Performance Evaluation of Multi-Core Multi-Cluster Architecture (MCMCA)

Performance Evaluation of Multi-Core Multi-Cluster Architecture (MCMCA)

Norhazlina Hamid (University of Southampton, UK), Robert John Walters (University of Southampton, UK) and Gary B. Wills (Electronics and Computer Science, University of Southampton, UK)
DOI: 10.4018/978-1-4666-8210-8.ch009
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Abstract

A multi-core cluster is a cluster composed of numbers of nodes where each node has a number of processors, each with more than one core within each single chip. Cluster nodes are connected via an interconnection network. Multi-cored processors are able to achieve higher performance without driving up power consumption and heat, which is the main concern in a single-core processor. A general problem in the network arises from the fact that multiple messages can be in transit at the same time on the same network links. This chapter considers the communication latencies of a multi core multi cluster architecture, investigated using simulation experiments and measurements under various working conditions.
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Introduction

Chen, Wills, Gilbert, & Bacigalupo (2010) define cloud computing as an emerging business model that delivers computing services over the internet in elastic self-serviced, self-managed and cost-effective manner. Cloud computing doesn’t yet have a standard definition, but a good working description of it is to say that clouds, or clusters of distributed computers, provide on-demand resources and services over a network, usually the Internet, with the scale and reliability of a data centre. Cloud computing provides a pool of computing resources which includes network, server, storage, application, service and so on that is required without huge investment on its purchase, implementation and maintenance that can be accessed through the Internet. The basic principle of cloud computing is to shift the computing tasks from the local computer into the network (Sadashiv & Kumar, 2011). Resources are requested on-demand without any prior reservation and hence eliminate overprovisioning and improve resource utilization.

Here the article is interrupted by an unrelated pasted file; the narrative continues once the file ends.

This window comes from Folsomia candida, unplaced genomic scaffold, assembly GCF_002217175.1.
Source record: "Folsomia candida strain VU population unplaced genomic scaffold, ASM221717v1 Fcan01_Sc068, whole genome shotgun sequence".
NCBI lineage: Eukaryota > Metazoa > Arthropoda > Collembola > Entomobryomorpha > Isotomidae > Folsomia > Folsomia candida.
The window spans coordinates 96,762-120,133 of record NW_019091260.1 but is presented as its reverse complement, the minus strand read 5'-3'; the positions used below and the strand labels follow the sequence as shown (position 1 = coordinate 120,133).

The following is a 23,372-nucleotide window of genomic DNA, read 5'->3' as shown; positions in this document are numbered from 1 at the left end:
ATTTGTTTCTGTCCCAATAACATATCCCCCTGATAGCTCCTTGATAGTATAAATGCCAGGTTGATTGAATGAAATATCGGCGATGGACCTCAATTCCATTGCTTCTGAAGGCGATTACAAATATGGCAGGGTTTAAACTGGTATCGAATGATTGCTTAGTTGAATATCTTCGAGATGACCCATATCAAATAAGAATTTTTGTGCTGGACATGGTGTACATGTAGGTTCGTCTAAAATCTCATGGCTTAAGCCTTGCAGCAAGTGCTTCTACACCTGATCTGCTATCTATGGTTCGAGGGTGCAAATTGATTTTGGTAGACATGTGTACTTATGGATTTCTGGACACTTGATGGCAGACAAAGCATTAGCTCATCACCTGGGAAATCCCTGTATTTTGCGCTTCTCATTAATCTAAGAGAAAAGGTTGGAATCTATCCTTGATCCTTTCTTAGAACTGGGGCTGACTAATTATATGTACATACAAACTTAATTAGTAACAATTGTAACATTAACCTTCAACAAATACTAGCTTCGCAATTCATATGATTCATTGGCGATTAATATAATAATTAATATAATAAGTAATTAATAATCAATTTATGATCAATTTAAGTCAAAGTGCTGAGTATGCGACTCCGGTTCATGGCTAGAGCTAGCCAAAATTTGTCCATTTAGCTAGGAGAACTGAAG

Cloud computing has changed the way both software and hardware are purchased and used. An increasing number of applications are becoming web-based since these are available from anywhere and from any device. Such applications are using the infrastructures of large-scale data centres and can be provisioned efficiently. Hardware, on the other side, representing basic computing resources, can also be delivered to match the specific demands without the user/consumer having to actually own them. As more organisations adopt cloud, the need for high availability platform and infrastructures, the cluster, to facilitate and distribute the load across multiple processors is evolving (Chang, Walters, & Wills, 2014). The deployment of clustered applications in Cloud infrastructures supports the capabilities of resource configuration and ensures communication between shared resources (Kosinska, Kosinski, & Zielinski, 2010).

The emergence of High Performance computing (HPC) that includes Cloud computing and Cluster computing has improved the availability of powerful computers and high speed network technologies. It can be concluded that the main target of HPC is better performance in computing. HPC aims to leverage cluster computing to solve advanced computation problems. While cluster computing has been widely used for scientific tasks, cloud computing was set out for serving business applications. Dillon et al. (2010) have pointed out that the current cloud is not geared for HPC for several reasons. Firstly, it has not yet matured enough for HPC; secondly, unlike cluster computing, cloud infrastructure only focuses on enhancing the overall system performance; and thirdly, HPC aims to enhance the performance of a specific scientific application using resources across multiple organisations. The key difference is in elasticity, where for cluster computing the capacity is often fixed, therefore running an HPC application can often require considerable human interaction, such as tuning based on a particular cluster with a fixed number of homogenous computing nodes (Schubert, Jeffery, & Neidecker-Lutz, 2010). This is contrasted with the self-service nature of cloud computing, in which it is hard to know how many physical processors are needed. In order to achieve higher availability and scalability of an application executed within cloud resources, it is important to supplement the capabilities of management services with high performance cluster computing to enable full control over communication resources.

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